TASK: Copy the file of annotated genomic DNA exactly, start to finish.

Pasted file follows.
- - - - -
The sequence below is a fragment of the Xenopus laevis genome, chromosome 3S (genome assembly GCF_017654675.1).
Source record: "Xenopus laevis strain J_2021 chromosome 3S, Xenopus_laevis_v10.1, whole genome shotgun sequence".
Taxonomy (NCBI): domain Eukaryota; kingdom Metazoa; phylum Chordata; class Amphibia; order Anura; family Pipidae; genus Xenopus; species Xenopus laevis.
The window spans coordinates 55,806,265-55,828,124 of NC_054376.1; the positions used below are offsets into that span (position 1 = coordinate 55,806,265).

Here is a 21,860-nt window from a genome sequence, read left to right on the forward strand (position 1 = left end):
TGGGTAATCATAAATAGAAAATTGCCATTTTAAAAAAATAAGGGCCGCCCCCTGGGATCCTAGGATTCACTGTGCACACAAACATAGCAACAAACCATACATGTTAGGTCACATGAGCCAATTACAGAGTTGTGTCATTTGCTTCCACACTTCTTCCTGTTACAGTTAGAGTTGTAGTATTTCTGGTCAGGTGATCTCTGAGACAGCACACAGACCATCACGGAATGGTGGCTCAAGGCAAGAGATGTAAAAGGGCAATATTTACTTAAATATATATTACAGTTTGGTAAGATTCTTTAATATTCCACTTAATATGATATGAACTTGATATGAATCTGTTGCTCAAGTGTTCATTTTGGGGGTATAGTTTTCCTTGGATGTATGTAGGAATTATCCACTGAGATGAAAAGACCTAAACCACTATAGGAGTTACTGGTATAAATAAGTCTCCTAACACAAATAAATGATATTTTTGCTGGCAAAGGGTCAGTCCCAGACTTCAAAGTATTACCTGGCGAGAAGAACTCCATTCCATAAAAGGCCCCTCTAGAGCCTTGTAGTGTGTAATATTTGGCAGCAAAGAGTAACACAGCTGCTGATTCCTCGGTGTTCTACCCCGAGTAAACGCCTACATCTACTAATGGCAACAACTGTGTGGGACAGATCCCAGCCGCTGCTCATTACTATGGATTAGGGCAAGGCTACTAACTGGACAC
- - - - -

The sequence below is a fragment of the Xenopus laevis genome, chromosome 3S (genome assembly GCF_017654675.1).
Source record: "Xenopus laevis strain J_2021 chromosome 3S, Xenopus_laevis_v10.1, whole genome shotgun sequence".
Taxonomy (NCBI): domain Eukaryota; kingdom Metazoa; phylum Chordata; class Amphibia; order Anura; family Pipidae; genus Xenopus; species Xenopus laevis.
The window spans coordinates 55,806,265-55,828,124 of NC_054376.1; the positions used below are offsets into that span (position 1 = coordinate 55,806,265).

Here is a 21,860-nt window from a genome sequence, read left to right on the forward strand (position 1 = left end):
TGGGTAATCATAAATAGAAAATTGCCATTTTAAAAAAATAAGGGCCGCCCCCTGGGATCCTAGGATTCACTGTGCACACAAACATAGCAACAAACCATACATGTTAGGTCACATGAGCCAATTACAGAGTTGTGTCATTTGCTTCCACACTTCTTCCTGTTACAGTTAGAGTTGTAGTATTTCTGGTCAGGTGATCTCTGAGACAGCACACAGACCATCACGGAATGGTGGCTCAAGGCAAGAGATGTAAAAGGGCAATATTTACTTAAATATATATTACAGTTTGGTAAGATTCTTTAATATTCCACTTAATATGATATGAACTTGATATGAATCTGTTGCTCAAGTGTTCATTTTGGGGGTATAGTTTTCCTTGGATGTATGTAGGAATTATCCACTGAGATGAAAAGACCTAAACCACTATAGGAGTTACTGGTATAAATAAGTCTCCTAACACAAATAAATGATATTTTTGCTGGCAAAGGGTCAGTCCCAGACTTCAAAGTATTACCTGGCGAGAAGAACTCCATTCCATAAAAGGCCCCTCTAGAGCCTTGTAGTGTGTAATATTTGGCAGCAAAGAGTAACACAGCTGCTGATTCCTCGGTGTTCTACCCCGAGTAAACGCCTACATCTACTAATGGCAACAACTGTGTGGGACAGATCCCAGCCGCTGCTCATTACTATGGATTAGGGCAAGGCTACTAACTGGACAC